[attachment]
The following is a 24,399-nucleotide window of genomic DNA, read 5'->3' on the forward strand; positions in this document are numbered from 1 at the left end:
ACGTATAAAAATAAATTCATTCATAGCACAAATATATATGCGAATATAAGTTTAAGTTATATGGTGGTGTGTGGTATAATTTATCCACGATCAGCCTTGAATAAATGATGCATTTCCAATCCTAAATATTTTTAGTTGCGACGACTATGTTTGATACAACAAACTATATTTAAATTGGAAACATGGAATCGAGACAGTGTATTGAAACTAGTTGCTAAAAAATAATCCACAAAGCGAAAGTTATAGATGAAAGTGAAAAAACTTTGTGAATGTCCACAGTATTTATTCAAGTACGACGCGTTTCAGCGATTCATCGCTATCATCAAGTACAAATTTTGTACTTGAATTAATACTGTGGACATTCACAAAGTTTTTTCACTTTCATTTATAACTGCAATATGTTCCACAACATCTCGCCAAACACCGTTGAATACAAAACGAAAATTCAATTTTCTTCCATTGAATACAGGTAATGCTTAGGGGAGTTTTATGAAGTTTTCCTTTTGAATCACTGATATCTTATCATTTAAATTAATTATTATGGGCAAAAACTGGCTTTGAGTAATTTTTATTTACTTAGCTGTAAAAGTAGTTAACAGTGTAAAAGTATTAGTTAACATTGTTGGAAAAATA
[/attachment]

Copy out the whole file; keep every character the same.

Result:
The following is a 24,399-nucleotide window of genomic DNA, read 5'->3' on the forward strand; positions in this document are numbered from 1 at the left end:
ACGTATAAAAATAAATTCATTCATAGCACAAATATATATGCGAATATAAGTTTAAGTTATATGGTGGTGTGTGGTATAATTTATCCACGATCAGCCTTGAATAAATGATGCATTTCCAATCCTAAATATTTTTAGTTGCGACGACTATGTTTGATACAACAAACTATATTTAAATTGGAAACATGGAATCGAGACAGTGTATTGAAACTAGTTGCTAAAAAATAATCCACAAAGCGAAAGTTATAGATGAAAGTGAAAAAACTTTGTGAATGTCCACAGTATTTATTCAAGTACGACGCGTTTCAGCGATTCATCGCTATCATCAAGTACAAATTTTGTACTTGAATTAATACTGTGGACATTCACAAAGTTTTTTCACTTTCATTTATAACTGCAATATGTTCCACAACATCTCGCCAAACACCGTTGAATACAAAACGAAAATTCAATTTTCTTCCATTGAATACAGGTAATGCTTAGGGGAGTTTTATGAAGTTTTCCTTTTGAATCACTGATATCTTATCATTTAAATTAATTATTATGGGCAAAAACTGGCTTTGAGTAATTTTTATTTACTTAGCTGTAAAAGTAGTTAACAGTGTAAAAGTATTAGTTAACATTGTTGGAAAAATA